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This is only a partial answer, about measuring pulse period or duration. For best accuracy, I would recommend using the “input capture” feature of a 16-bit timer. This is not as easy as using pulseIn() or timing the signal with micros(): you will have to carefully study the MCU's datasheet and manually configure the bits of some I/O registers. You will be ...


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Never directly connect a motor to an Arduino IO pin You will destroy the Arduino. An Arduino cannot source (or sink in your case) enough current to drive a motor, and if the motor did manage to turn the huge amounts of EMI it generates would literally blast holes in the silicon inside the chip. You must use a motor driver of some form. If you only want one ...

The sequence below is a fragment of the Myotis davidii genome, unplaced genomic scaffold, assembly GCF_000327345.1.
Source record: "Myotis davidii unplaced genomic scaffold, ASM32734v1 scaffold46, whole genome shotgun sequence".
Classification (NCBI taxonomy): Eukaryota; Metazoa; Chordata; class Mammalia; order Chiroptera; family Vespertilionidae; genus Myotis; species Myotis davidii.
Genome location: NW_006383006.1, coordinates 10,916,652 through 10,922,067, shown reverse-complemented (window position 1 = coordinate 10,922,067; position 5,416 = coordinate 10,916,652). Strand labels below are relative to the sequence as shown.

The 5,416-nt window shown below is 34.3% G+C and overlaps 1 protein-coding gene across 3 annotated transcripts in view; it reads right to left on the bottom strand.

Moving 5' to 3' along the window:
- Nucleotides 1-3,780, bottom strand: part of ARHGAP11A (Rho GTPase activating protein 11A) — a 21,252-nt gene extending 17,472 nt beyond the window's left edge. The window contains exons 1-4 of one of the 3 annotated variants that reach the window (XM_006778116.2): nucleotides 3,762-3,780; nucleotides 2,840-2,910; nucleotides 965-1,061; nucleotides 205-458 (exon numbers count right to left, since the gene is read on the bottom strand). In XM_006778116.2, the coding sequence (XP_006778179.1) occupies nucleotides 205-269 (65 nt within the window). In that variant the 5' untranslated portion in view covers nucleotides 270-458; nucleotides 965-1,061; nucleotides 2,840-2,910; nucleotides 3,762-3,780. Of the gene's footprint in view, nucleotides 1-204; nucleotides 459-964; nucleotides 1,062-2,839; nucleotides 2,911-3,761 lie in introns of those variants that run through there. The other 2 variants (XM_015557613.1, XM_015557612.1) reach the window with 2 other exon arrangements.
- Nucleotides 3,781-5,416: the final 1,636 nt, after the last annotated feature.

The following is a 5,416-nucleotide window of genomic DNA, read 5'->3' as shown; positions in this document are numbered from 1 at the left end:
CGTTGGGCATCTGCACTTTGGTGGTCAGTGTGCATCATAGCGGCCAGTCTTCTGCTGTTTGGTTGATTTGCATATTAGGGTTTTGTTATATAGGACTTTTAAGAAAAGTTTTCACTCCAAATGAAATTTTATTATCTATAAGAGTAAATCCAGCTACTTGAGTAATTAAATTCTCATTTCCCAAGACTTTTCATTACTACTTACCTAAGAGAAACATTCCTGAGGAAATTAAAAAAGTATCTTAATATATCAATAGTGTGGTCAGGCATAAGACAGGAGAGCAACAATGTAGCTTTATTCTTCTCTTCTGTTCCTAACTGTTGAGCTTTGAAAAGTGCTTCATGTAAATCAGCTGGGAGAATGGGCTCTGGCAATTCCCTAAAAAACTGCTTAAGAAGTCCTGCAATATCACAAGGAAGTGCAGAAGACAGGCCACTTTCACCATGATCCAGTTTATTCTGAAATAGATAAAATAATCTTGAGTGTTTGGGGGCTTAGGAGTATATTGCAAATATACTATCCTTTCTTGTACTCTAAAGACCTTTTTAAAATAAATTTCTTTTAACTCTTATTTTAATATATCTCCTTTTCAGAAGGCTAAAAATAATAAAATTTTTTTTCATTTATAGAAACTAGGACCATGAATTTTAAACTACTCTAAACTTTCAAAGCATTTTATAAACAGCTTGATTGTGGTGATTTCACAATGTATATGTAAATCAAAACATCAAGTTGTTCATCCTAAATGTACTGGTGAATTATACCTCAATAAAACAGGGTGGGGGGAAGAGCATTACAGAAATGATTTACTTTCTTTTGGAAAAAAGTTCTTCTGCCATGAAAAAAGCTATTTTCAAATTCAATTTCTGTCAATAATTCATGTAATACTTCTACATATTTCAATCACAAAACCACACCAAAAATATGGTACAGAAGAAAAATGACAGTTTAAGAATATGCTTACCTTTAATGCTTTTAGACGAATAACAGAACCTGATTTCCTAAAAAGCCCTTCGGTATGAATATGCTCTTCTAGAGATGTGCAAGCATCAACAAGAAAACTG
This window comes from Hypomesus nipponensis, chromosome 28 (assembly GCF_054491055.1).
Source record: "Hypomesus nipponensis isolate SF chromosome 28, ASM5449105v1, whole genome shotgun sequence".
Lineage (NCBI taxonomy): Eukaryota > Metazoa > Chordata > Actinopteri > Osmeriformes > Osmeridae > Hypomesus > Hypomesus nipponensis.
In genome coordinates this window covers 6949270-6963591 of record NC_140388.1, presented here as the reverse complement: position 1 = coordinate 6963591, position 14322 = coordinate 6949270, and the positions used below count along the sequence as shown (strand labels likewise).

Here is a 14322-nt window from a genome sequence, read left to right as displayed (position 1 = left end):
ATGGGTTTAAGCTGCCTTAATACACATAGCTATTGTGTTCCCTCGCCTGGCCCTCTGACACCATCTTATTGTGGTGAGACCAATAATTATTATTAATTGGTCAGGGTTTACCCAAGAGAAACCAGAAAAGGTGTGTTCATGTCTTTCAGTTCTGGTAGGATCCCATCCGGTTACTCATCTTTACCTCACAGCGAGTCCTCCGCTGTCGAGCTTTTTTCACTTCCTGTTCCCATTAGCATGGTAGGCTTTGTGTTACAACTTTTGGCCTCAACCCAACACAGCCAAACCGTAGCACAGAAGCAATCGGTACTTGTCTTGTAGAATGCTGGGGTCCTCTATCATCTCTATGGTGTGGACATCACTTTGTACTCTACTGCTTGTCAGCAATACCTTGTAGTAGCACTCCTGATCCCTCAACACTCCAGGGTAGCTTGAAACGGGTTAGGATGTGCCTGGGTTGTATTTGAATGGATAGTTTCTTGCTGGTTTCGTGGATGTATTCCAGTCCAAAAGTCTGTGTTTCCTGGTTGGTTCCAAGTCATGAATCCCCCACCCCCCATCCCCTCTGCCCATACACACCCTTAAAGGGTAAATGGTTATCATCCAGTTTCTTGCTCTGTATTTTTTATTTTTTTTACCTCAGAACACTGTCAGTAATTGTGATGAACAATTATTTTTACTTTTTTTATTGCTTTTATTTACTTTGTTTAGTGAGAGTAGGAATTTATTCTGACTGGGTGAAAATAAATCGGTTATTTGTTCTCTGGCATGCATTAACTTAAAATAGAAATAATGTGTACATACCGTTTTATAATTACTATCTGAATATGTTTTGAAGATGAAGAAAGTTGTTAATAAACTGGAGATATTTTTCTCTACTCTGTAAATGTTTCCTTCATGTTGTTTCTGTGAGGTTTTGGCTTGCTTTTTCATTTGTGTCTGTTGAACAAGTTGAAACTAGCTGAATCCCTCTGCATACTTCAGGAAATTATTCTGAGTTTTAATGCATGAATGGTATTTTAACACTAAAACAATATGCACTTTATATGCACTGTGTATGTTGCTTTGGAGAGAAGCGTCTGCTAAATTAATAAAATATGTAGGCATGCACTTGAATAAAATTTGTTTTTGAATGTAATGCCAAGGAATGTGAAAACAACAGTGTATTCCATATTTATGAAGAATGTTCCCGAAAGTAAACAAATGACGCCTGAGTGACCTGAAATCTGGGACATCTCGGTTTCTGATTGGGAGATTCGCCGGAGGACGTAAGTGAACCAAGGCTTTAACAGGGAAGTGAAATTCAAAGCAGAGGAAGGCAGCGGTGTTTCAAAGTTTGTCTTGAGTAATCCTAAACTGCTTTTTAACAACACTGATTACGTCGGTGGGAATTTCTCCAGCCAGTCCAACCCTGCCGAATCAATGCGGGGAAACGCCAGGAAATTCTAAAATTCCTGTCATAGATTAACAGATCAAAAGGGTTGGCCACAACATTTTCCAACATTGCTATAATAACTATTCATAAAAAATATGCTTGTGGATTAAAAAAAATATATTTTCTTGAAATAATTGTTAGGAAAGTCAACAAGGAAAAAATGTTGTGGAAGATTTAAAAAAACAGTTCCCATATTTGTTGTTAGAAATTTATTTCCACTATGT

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To expand a little on Edgar's answer: There are two main ways of measuring frequency, and both require different resources and are better for different situations. The method Edgar describes using the Input Capture method, is good for rapidly changing low frequency signals where you want to respond very quickly to changes in the frequency. It works by ...


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According to specs I found online, the NodeMCU wants 7-12V on Vin. Most LiPo cells put out around 4 volts, which isn't enough. The battery voltage may drop and the MCU's voltage regulator probably fails to keep putting out 3.3V when the fan's average power draw exceeds some threshold. It might also be that the fan itself is slowing when the duty cycle ...


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It's screaming on you: sketch_jun13a.ino:7:11: warning: invalid conversion from 'const char*' to 'char' [-fpermissive] char x = "0"; ^~~ sketch_jun13a.ino: In function 'void loop()': sketch_jun13a.ino:21:36: warning: comparison with string literal results in unspecified behavior [-Waddress] if (Serial.available () && (x == "0")) ...


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